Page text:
Experiment 13.1: Arrange the apparatus as shown in fig. 13.4 where a bell jar is placed on the platform of a vacuum pump. An electric bell is suspended in the bell jar with the help of two wires passing through a cork fixed in the mouth. The electric bell will begin to ring on connecting the free ends of the two wires to a battery.
The sound of the bell can be heard. Now start pumping out air from the jar by means of a vacuum pump. The sound of the bell starts becoming feeble. At last the sound of the bell becomes hardly audible inspite of the fact that we see the hammer striking the bell. When we let air into the jar we can hear the sound of the bell again. We can conclude from this experiment that the presence of air is necessary for the propagation of sound.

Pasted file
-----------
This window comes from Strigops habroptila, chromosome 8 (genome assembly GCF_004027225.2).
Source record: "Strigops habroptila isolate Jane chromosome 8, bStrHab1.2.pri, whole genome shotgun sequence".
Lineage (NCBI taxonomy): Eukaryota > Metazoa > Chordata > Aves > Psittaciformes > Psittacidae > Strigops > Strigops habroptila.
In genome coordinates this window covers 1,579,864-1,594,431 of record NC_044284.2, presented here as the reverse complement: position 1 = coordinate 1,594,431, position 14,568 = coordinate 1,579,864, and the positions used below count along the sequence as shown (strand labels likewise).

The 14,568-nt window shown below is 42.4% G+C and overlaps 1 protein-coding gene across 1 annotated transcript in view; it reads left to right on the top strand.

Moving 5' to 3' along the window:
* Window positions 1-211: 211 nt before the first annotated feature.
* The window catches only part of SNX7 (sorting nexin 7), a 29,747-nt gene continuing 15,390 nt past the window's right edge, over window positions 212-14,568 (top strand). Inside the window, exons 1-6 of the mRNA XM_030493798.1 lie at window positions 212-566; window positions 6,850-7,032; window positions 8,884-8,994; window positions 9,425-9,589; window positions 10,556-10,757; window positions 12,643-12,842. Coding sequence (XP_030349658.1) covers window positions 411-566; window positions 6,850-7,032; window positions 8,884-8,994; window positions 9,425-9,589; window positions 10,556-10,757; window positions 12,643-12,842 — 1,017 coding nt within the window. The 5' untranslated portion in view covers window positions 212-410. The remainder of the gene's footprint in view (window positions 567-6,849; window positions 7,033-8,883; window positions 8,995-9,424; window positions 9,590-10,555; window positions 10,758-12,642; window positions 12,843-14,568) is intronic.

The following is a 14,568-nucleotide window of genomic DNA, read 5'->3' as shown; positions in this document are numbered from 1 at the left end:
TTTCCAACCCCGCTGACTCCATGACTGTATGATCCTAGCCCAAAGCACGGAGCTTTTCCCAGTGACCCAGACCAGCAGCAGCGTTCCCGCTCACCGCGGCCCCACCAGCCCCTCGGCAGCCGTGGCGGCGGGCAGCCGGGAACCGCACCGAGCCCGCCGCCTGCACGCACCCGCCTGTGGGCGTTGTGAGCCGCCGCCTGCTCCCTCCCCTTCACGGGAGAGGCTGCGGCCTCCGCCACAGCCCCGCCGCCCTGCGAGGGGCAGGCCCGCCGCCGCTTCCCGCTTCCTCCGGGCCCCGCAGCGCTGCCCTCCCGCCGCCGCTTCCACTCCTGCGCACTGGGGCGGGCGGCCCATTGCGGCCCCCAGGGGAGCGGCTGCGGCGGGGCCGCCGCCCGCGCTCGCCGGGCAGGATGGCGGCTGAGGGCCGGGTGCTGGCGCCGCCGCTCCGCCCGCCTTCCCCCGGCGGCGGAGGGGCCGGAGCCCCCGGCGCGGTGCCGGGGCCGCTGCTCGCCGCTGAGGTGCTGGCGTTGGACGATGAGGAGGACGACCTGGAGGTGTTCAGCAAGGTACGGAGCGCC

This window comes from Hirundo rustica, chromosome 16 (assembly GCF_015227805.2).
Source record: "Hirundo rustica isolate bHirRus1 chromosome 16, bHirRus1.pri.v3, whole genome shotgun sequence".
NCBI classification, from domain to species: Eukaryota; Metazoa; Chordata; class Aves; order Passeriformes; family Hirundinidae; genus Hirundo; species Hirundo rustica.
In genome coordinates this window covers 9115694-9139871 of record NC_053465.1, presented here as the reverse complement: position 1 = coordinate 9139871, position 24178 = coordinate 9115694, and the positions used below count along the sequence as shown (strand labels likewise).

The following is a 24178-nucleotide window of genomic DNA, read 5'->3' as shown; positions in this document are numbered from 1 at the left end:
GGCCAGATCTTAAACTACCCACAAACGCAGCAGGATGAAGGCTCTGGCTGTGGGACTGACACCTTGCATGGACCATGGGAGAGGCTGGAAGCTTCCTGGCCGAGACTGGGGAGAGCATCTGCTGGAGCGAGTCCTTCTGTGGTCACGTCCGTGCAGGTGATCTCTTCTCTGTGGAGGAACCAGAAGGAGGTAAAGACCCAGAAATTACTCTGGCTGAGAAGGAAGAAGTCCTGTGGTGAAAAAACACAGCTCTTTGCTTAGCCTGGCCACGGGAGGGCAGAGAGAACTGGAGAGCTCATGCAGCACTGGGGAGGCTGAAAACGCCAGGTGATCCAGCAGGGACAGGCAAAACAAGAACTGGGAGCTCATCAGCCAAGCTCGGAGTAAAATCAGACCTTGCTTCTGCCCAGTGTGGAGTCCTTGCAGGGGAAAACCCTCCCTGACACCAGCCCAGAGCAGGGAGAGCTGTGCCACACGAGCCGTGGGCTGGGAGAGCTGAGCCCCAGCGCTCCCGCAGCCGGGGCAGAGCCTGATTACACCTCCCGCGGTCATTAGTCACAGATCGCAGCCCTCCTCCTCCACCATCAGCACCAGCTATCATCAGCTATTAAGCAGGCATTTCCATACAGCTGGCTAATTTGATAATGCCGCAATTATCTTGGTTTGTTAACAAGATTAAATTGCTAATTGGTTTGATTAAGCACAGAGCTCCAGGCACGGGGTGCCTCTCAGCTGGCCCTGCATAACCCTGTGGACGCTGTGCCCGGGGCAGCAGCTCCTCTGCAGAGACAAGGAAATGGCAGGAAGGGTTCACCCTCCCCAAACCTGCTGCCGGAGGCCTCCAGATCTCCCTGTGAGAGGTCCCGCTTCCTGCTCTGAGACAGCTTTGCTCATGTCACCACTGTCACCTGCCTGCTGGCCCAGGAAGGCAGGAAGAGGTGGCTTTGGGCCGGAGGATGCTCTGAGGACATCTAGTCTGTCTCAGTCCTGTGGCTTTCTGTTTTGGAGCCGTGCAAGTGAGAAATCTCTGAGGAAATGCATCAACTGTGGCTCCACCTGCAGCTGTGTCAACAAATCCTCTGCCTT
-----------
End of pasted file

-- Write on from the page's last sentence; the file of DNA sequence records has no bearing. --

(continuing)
Ring the bell inside the water near the bank of a pond. At some distance from the bell, suspend the stethoscope in water such that its detector is directed towards the bell (Fig. 13.5). The sound of the bell can be clearly heard through the stethoscope. We can infer from this experiment that sound can travel easily even through water.
Strike one end of long railing with a hammer (fig. 13.6). Your friend standing near the other end of the railing, can hear the sound on bringing his ear near the railing. If the railing is very long, your friend hears two sounds, one through the railing and a moment later a second one through air. This shows that the speed of sound in solids is greater than in air.
We conclude from the above experiments that a material medium is necessary for the propagation of sound from one place to another. This material medium may be a gas, a liquid or a solid.